I’m happy to report that there is now some food at the Food Weekend. Those dedicated enough to attend the Friday Roundtables got a nice bonus: a reception with beer, wine and munchies at the end of the day. Some of the panelists from the day’s program were there. That was nice.
This year’s event was even better than last year’s, because of the new series of talks on Saturday, even though I missed every last one of the chef demos (and these were heretofore my favorite part!), because they were scheduled concurrently. I also felt compelled to at least skim the other parts of the Festival.
But let’s take the weekend in order – well, not quite, as I still haven’t cracked the Gala on Thursday night. Never mind. On Friday, the Roundtables, a series of panel discussions, focused on Politics on Your Plate, just in case we all weren’t already heartily sick of the whole topic even before the election.
The first panel included one of my sheros, Marion Nestle. After brief opening remarks by Paula Johnson, food history curator at NMAH, the panel settled down to a discussion of The Politics of Food through American History, from “the Indians and Colonists thought each other’s food was disgusting” to food as a tool of dissent during the Viet Nam war protests and the Civil Rights movement.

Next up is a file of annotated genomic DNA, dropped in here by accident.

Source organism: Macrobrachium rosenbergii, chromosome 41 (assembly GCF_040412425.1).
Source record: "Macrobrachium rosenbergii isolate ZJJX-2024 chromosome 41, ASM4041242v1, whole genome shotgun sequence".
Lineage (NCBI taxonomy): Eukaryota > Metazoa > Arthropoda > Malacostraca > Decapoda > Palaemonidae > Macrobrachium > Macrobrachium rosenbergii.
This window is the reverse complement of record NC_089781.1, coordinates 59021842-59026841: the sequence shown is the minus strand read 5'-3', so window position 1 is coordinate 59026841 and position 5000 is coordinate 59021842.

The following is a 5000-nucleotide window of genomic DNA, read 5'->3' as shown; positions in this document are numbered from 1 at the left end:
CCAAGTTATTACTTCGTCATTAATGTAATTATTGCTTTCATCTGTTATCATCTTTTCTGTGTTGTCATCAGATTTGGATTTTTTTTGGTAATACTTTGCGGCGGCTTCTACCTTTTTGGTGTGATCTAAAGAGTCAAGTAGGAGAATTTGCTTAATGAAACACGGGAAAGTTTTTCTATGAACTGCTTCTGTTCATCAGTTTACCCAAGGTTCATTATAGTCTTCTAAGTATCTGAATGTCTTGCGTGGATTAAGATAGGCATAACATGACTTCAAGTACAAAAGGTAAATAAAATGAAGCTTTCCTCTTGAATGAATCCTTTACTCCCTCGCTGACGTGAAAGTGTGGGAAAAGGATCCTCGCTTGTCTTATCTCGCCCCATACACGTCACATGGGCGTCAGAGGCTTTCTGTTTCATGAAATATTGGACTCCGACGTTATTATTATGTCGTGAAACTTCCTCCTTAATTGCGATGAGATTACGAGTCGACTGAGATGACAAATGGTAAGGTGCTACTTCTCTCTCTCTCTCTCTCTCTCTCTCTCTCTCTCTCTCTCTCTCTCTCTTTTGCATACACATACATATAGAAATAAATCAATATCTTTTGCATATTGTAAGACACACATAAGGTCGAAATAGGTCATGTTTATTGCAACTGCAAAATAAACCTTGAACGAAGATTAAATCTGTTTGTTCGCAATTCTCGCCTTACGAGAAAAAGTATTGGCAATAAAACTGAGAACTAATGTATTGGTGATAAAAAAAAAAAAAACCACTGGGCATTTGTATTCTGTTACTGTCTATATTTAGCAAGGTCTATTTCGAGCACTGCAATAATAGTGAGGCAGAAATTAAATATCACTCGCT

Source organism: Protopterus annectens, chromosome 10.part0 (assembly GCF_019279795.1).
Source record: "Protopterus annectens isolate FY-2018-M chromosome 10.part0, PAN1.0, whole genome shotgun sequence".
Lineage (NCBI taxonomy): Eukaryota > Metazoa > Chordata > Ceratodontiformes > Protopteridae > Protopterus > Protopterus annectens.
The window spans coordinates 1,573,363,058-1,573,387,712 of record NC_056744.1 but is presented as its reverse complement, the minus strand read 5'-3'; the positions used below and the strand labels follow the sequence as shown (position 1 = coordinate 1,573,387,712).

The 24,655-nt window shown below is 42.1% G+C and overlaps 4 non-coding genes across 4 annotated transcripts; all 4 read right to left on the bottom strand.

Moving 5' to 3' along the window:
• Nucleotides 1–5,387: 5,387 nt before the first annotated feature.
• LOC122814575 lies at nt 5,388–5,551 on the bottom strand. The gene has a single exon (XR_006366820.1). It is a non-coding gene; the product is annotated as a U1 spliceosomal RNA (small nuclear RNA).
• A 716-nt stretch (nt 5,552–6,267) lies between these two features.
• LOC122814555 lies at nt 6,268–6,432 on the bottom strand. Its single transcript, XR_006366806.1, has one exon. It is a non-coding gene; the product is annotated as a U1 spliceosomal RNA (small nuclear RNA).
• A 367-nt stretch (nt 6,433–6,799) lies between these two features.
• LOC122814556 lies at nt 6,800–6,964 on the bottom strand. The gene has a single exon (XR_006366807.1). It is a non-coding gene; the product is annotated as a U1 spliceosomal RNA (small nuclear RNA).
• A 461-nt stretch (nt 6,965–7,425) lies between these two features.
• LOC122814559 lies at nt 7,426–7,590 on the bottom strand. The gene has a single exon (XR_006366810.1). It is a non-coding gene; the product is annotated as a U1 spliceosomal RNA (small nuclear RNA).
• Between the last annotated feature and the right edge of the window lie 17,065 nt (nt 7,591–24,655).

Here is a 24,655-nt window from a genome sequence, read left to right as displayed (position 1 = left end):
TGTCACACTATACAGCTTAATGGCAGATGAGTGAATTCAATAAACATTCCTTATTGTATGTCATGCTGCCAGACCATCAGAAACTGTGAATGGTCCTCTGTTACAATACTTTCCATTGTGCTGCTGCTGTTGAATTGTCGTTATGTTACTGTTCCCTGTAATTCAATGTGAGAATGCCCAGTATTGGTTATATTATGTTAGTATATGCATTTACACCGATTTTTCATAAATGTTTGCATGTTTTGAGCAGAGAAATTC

Afterwards, there were book signings.
The participants of Panel 2, The Politics of Farm Labor, assured us that, although mechanization has changed farm labor, it has not made the remaining labor easier. Nor are the jobs of sorters, packers, and others any better. And then there is the question of the treatment of workers who generate the huge flow of produce over the border from Mexico.
When everyone was suitably radicalized, we adjourned for lunch in the Stars and Stripes Cafe. Last year, there was a special menu coordinated with the Food Weekend; not so this time. I had some overpriced, indifferent barbecue, accompanied by mac and “cheese” that had no discernible cheese taste. The coleslaw was passable.
The program recommenced with The Politics of Labeling. Experts in nutrition and public policy discussed what we see and don’t see on food labels, and why the front content can be so different from the nutrition label on the back (hint: the front label can be read as the food industry’s tracking of consumer concerns).
And lastly, The Politics of Health panel discussed food gardens in poor areas; access to healthy food as opposed to fast food (with all its hidden costs); and incorporating elements of precontact, traditional diets into modern indigenous people’s diets. A spirited defense of the Standing Rock pipeline’s protest elicited spontaneous applause, as did a plea to bring back teaching Home Economics in schools.
Would it be Philistine of me to suggest that the best part of the day was the reception? The finger food was interesting: tiny lady apples (some of the strawberries on the fruit plate were bigger), literally green cheese, grilled veggies, cured meats, and free-flowing wine and beer.
And the schmoozing was good. It was a very nice coda to the day.
Next entry: Saturday: Food History Festival